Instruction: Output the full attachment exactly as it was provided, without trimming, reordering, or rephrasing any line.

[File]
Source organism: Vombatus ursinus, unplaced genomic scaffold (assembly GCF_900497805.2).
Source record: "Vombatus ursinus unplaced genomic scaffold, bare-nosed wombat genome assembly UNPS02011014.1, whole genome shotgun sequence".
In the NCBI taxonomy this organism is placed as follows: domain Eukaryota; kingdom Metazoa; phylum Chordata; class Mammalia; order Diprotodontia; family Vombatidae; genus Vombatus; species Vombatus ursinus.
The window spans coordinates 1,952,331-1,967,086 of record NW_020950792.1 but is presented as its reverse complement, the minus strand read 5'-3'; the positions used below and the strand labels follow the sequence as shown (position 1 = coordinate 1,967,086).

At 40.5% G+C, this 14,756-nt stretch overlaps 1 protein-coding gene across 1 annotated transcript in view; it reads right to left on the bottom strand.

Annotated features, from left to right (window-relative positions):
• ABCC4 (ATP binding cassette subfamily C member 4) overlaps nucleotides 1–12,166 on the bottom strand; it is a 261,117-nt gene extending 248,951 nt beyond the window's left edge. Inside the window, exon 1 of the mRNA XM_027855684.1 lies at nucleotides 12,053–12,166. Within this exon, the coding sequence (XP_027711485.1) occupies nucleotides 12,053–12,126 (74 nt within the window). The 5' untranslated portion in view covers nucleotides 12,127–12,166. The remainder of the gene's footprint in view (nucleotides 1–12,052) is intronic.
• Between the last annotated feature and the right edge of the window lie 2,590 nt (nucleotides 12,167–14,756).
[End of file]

Source organism: Vombatus ursinus, unplaced genomic scaffold (assembly GCF_900497805.2).
Source record: "Vombatus ursinus unplaced genomic scaffold, bare-nosed wombat genome assembly UNPS02011014.1, whole genome shotgun sequence".
In the NCBI taxonomy this organism is placed as follows: domain Eukaryota; kingdom Metazoa; phylum Chordata; class Mammalia; order Diprotodontia; family Vombatidae; genus Vombatus; species Vombatus ursinus.
The window spans coordinates 1,952,331-1,967,086 of record NW_020950792.1 but is presented as its reverse complement, the minus strand read 5'-3'; the positions used below and the strand labels follow the sequence as shown (position 1 = coordinate 1,967,086).

At 40.5% G+C, this 14,756-nt stretch overlaps 1 protein-coding gene across 1 annotated transcript in view; it reads right to left on the bottom strand.

Annotated features, from left to right (window-relative positions):
• ABCC4 (ATP binding cassette subfamily C member 4) overlaps nucleotides 1–12,166 on the bottom strand; it is a 261,117-nt gene extending 248,951 nt beyond the window's left edge. Inside the window, exon 1 of the mRNA XM_027855684.1 lies at nucleotides 12,053–12,166. Within this exon, the coding sequence (XP_027711485.1) occupies nucleotides 12,053–12,126 (74 nt within the window). The 5' untranslated portion in view covers nucleotides 12,127–12,166. The remainder of the gene's footprint in view (nucleotides 1–12,052) is intronic.
• Between the last annotated feature and the right edge of the window lie 2,590 nt (nucleotides 12,167–14,756).